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News & Commentary

Join the Foundation, our grantees, and leading experts for commentary and the latest news on the education and training of health professionals.

Foundation Updates

Welcome from George E. Thibault, MD

Just as academic medicine is undergoing a dramatic transformation in how it teaches health professions students, we at the Josiah Macy Jr. Foundation – the only national foundation solely dedicated to improving health professions education – have undergone our own makeover to improve how we educate you about our work. Today we’re very excited to debut a brand new look for our organization.

Our new website will better inform you about the fast-moving developments in health care and health professions education at a pivotal time in the United States. And, it will offer a much more nimble and effective platform to tell our story and engage you in our work.

Our goal for this new website is to make it easier for you to navigate in your search for information, and for us to:

  • Share lessons grantees have learned, highlight best practices, and show the link between their work, the Foundation’s priorities, and health policy;
  • Relay timely news about our grantees, the Foundation, and other relevant work in the field of health professions education;
  • Stimulate conversations between and among grantees to promote collaboration;
  • Illustrate the work we fund; and
  • Explain our rich history, mission, and evolving priorities for improving health professions education over the past 80 years.

Most importantly, we don’t want this website to be just a one-way communications channel.  We now have a flexible communications platform designed both to inform and stimulate conversations among grantees and other leaders in the field.  Through these conversations we hope to facilitate long-term collaboration so that we can work together to improve health professions education nationwide.

This new website will be a place to learn about the Foundation’s areas of focus, such as what schools are doing to foster interprofessional education and teamwork learning; teach principles of patient safety, quality improvement and system performance; develop new models for clinical education that encourage community-based learning; increase the diversity of health professionals; and improve education for the care of underserved populations.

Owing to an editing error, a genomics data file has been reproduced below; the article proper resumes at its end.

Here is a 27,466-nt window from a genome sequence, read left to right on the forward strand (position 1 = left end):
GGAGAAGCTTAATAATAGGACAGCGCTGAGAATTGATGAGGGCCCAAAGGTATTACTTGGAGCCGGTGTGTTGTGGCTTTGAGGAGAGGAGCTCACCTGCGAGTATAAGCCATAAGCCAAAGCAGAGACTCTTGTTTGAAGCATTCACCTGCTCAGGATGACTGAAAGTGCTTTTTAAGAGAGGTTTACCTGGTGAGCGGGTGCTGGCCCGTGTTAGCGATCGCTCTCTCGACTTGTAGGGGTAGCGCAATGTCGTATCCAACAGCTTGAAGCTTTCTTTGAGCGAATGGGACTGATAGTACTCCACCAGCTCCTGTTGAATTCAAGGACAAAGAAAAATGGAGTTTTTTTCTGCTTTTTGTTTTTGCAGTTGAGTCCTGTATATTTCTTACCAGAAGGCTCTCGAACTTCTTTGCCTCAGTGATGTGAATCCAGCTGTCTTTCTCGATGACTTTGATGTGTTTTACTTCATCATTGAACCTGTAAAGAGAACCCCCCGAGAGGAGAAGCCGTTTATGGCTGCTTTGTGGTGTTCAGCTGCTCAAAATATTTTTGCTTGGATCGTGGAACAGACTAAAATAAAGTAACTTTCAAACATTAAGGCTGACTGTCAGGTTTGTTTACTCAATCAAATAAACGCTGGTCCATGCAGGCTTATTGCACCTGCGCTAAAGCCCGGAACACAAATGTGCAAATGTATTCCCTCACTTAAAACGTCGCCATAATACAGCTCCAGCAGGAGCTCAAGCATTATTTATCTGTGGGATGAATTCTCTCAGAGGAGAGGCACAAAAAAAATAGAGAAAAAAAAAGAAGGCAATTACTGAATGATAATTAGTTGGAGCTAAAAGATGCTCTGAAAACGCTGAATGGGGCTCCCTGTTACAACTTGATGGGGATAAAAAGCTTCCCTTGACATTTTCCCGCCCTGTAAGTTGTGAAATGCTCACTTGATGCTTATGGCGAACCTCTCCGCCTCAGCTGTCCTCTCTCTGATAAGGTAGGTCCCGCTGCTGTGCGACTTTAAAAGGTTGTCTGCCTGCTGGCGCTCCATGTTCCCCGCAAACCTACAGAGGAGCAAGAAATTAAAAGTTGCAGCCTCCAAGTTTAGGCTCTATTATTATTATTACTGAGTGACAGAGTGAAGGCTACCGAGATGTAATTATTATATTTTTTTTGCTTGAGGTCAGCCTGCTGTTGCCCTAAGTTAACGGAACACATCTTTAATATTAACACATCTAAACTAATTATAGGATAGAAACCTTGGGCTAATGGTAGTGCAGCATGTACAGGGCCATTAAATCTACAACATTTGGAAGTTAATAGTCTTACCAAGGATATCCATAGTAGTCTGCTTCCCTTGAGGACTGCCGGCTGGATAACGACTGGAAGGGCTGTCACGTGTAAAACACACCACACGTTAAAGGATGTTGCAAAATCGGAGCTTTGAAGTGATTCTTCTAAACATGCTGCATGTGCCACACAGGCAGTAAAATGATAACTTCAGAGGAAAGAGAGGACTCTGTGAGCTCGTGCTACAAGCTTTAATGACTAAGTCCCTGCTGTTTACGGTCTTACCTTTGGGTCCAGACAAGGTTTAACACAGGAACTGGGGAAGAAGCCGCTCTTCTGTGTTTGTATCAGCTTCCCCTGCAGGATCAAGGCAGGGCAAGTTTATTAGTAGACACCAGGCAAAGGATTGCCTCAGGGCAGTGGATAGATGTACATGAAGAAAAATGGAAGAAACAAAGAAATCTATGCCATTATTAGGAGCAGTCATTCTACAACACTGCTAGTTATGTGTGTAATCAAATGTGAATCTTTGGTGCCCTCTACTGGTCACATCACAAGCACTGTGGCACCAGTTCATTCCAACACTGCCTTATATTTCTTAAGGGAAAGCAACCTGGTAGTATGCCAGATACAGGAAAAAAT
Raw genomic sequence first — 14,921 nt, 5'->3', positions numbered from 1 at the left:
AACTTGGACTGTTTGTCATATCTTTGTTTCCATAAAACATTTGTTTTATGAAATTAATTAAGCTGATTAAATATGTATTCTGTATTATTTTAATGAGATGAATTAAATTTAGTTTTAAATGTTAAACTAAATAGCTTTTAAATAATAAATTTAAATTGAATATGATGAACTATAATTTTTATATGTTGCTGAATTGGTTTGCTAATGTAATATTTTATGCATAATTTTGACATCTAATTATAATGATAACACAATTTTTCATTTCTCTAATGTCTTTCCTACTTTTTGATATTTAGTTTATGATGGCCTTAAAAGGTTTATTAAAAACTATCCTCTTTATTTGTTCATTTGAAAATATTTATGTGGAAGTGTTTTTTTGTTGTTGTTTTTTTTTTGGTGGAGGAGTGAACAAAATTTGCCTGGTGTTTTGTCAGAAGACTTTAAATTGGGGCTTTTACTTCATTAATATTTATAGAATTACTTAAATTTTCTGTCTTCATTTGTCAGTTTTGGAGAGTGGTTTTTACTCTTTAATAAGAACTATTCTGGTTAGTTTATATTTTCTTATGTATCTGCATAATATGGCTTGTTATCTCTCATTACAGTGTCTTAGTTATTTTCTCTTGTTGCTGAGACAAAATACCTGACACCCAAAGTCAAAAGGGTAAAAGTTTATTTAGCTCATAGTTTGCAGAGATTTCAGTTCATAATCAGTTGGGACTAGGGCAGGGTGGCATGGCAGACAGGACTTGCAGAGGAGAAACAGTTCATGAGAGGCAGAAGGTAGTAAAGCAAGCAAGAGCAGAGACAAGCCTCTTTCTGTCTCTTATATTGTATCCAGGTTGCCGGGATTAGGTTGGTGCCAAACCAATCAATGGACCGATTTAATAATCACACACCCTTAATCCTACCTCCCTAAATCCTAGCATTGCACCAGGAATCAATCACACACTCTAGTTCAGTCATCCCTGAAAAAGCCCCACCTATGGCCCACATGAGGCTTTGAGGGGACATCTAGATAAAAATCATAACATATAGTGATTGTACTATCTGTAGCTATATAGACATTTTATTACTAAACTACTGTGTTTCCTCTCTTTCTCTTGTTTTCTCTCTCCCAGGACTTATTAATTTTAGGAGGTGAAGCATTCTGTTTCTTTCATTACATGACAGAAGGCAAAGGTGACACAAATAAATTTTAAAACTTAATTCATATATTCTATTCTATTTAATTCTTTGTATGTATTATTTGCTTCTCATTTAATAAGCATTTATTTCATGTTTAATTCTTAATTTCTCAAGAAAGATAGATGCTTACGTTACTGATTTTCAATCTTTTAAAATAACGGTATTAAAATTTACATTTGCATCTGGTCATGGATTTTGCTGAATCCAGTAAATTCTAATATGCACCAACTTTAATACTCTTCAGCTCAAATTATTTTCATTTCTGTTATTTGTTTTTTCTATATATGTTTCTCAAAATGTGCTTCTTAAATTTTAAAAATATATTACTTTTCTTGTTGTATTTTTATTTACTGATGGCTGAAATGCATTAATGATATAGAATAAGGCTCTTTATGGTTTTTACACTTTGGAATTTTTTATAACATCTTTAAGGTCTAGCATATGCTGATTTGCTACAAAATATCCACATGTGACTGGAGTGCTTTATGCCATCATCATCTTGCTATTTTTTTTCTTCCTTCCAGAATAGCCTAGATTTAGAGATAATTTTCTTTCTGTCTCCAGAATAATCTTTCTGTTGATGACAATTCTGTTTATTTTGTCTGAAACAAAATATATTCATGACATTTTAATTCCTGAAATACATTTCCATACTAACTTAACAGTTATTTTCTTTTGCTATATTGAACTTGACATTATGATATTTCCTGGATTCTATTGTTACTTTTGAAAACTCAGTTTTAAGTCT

But it also will be a place for me and others to express our views and learn about what’s going on in the field.  In this News & Commentary section, you will find regular posts from me offering my perspective on a range of issues from health policy, to health politics, to philanthropic collaboration. It will also be a place where Macy grantees and champions will offer their views on key topics; where you will read updates about the Foundation’s work, programs and research; and where you will see commentaries on relevant issues in the news such as the Affordable Care Act, how advances in health professions training will improve care, or why changes in graduate medical education are needed.

They say that with age comes wisdom.  As the Macy Foundation celebrates its 80th birthday, we’re glad to use this milestone to showcase a new and improved look that will help us continue to be a valuable resource and change agent in the field of health professions education. 

I welcome your thoughts in the comments below.



The new website looks great.  I’m sure you have a lot of material you want to get posted up.  When you get a chance, I’d be very interested to see the call for proposals and/or program design papers behind the interprofessional training program.

We had a very interesting paper session at the Gerontological Society organized by Phil Clark with a good sized audience showing the interest in the issue.  But it also showed that many of the cultural and logistical barriers are still very much in place.

Still, as discussant I argued that there is no other choice than to work in teams, if we expect to deliver high quality care.  There isn’t enough time in the day for the physician-alone model(or nurse alone, for that matter) to deliver the care the population needs.

By Chris Langston on November 28, 2010

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